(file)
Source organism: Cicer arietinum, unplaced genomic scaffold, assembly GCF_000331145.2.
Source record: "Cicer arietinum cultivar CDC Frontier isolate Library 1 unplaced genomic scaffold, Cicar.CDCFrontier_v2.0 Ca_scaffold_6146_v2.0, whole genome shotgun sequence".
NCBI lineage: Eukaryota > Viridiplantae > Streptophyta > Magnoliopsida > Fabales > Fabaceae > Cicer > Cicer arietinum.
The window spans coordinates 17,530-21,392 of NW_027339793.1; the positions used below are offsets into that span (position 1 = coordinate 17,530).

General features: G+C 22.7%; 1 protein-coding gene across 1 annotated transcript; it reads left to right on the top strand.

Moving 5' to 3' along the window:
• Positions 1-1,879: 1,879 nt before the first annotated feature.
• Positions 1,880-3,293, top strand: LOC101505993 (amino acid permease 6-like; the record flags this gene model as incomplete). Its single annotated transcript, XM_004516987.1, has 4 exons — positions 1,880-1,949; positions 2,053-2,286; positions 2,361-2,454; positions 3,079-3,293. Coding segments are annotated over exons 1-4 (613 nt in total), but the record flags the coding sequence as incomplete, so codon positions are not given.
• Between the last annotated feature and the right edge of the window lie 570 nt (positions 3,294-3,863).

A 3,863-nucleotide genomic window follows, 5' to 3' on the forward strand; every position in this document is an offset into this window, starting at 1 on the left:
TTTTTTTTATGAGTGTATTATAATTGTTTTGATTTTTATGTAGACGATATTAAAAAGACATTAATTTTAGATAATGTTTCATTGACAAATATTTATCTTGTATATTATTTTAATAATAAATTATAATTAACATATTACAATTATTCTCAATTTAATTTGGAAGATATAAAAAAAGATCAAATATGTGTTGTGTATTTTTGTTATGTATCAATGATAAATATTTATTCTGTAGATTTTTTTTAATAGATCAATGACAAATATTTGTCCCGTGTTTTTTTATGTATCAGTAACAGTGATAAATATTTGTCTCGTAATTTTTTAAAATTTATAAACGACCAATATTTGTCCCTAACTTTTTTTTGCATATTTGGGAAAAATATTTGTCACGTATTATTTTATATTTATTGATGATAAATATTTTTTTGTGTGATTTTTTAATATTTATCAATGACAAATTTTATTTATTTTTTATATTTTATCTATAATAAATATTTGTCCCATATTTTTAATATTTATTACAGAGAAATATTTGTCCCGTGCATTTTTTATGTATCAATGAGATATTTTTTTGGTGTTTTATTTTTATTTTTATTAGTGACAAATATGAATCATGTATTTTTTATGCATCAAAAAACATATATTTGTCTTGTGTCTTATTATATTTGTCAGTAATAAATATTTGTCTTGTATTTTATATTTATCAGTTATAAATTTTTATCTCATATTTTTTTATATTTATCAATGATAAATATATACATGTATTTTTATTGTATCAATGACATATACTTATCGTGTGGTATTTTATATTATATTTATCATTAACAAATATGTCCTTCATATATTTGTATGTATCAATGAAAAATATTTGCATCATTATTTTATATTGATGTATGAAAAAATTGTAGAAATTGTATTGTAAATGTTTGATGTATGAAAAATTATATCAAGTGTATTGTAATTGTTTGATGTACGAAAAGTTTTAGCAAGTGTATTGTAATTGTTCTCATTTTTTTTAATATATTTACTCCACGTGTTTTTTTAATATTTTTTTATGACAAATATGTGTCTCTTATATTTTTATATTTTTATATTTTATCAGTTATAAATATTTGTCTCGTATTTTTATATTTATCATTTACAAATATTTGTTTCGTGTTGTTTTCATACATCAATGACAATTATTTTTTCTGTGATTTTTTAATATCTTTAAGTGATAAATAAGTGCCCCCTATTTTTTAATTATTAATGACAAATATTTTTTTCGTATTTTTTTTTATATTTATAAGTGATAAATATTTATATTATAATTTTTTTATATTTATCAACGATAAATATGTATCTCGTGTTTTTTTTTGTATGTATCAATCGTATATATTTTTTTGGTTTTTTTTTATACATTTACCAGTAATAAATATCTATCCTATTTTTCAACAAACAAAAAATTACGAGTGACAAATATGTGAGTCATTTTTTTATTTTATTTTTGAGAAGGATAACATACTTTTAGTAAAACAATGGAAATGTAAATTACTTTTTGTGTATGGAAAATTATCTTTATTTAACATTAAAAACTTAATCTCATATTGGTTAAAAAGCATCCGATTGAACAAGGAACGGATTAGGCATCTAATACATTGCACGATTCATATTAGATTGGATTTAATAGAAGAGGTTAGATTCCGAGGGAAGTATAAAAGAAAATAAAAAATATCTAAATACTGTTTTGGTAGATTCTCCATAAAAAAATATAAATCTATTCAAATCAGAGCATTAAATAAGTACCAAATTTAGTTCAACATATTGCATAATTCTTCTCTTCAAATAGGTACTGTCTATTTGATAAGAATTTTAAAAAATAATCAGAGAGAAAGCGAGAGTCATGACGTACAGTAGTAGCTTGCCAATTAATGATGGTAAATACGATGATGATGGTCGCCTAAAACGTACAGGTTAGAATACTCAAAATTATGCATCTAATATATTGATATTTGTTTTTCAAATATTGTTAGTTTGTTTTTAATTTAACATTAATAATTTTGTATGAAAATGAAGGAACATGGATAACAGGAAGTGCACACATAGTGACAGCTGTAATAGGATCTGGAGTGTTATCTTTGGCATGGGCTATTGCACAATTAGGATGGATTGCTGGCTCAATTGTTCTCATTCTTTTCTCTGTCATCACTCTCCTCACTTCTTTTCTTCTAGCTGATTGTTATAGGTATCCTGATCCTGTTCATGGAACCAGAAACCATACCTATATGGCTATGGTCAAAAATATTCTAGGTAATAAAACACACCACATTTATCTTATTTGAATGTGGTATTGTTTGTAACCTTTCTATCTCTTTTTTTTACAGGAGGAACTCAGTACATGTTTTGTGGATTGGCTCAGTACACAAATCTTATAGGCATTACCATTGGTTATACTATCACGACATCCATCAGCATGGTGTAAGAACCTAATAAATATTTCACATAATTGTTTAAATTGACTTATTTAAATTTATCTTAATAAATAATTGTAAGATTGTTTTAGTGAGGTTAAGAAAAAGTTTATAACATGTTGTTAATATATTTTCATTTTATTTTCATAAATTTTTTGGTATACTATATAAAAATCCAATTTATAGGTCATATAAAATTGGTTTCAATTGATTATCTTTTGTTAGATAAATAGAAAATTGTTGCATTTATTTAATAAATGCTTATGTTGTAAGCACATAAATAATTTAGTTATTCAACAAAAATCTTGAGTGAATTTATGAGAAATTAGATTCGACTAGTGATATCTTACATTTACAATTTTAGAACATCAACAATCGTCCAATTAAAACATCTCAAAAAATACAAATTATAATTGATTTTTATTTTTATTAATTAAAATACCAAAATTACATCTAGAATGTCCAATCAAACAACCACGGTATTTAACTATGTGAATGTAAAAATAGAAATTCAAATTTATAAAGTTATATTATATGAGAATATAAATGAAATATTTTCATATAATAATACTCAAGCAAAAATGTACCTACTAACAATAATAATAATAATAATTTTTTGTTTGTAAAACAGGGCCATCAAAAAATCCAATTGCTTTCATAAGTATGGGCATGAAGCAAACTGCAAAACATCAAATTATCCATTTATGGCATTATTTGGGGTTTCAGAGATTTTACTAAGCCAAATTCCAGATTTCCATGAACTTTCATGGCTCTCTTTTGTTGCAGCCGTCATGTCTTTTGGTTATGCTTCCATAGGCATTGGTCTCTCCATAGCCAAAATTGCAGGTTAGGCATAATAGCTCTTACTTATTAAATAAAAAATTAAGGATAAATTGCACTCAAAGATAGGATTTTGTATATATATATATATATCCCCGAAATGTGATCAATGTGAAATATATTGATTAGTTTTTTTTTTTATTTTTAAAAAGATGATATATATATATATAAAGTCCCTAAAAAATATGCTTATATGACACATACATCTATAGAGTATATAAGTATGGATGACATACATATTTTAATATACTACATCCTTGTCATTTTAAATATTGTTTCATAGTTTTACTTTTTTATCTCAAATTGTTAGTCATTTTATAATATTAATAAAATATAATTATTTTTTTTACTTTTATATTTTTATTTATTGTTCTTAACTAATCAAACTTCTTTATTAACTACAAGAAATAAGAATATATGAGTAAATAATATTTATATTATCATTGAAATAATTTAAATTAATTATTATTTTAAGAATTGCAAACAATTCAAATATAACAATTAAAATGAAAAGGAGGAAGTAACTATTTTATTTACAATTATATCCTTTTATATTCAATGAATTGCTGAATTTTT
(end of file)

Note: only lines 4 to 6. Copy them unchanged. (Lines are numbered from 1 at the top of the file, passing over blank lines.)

The window spans coordinates 17,530-21,392 of NW_027339793.1; the positions used below are offsets into that span (position 1 = coordinate 17,530).

General features: G+C 22.7%; 1 protein-coding gene across 1 annotated transcript; it reads left to right on the top strand.

Moving 5' to 3' along the window: